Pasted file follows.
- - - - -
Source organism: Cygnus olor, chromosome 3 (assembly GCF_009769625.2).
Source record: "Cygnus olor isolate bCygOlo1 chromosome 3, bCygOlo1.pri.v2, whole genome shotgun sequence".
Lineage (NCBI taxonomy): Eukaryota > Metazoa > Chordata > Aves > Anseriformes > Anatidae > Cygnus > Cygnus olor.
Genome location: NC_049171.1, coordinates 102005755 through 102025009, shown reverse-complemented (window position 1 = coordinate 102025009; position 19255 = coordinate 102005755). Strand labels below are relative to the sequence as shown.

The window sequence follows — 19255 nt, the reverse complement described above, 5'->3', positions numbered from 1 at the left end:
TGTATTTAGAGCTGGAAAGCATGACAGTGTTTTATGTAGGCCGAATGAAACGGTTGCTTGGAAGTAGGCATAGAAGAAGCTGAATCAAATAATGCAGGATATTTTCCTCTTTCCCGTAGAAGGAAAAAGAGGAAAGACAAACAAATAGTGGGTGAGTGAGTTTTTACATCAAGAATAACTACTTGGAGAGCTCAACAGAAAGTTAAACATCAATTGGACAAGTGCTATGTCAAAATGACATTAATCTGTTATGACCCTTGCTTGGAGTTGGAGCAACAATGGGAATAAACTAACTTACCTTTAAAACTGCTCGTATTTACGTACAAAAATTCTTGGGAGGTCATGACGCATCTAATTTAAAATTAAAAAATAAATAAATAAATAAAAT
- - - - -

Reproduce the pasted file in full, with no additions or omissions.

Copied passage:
Source organism: Cygnus olor, chromosome 3 (assembly GCF_009769625.2).
Source record: "Cygnus olor isolate bCygOlo1 chromosome 3, bCygOlo1.pri.v2, whole genome shotgun sequence".
Lineage (NCBI taxonomy): Eukaryota > Metazoa > Chordata > Aves > Anseriformes > Anatidae > Cygnus > Cygnus olor.
Genome location: NC_049171.1, coordinates 102005755 through 102025009, shown reverse-complemented (window position 1 = coordinate 102025009; position 19255 = coordinate 102005755). Strand labels below are relative to the sequence as shown.

The window sequence follows — 19255 nt, the reverse complement described above, 5'->3', positions numbered from 1 at the left end:
TGTATTTAGAGCTGGAAAGCATGACAGTGTTTTATGTAGGCCGAATGAAACGGTTGCTTGGAAGTAGGCATAGAAGAAGCTGAATCAAATAATGCAGGATATTTTCCTCTTTCCCGTAGAAGGAAAAAGAGGAAAGACAAACAAATAGTGGGTGAGTGAGTTTTTACATCAAGAATAACTACTTGGAGAGCTCAACAGAAAGTTAAACATCAATTGGACAAGTGCTATGTCAAAATGACATTAATCTGTTATGACCCTTGCTTGGAGTTGGAGCAACAATGGGAATAAACTAACTTACCTTTAAAACTGCTCGTATTTACGTACAAAAATTCTTGGGAGGTCATGACGCATCTAATTTAAAATTAAAAAATAAATAAATAAATAAAAT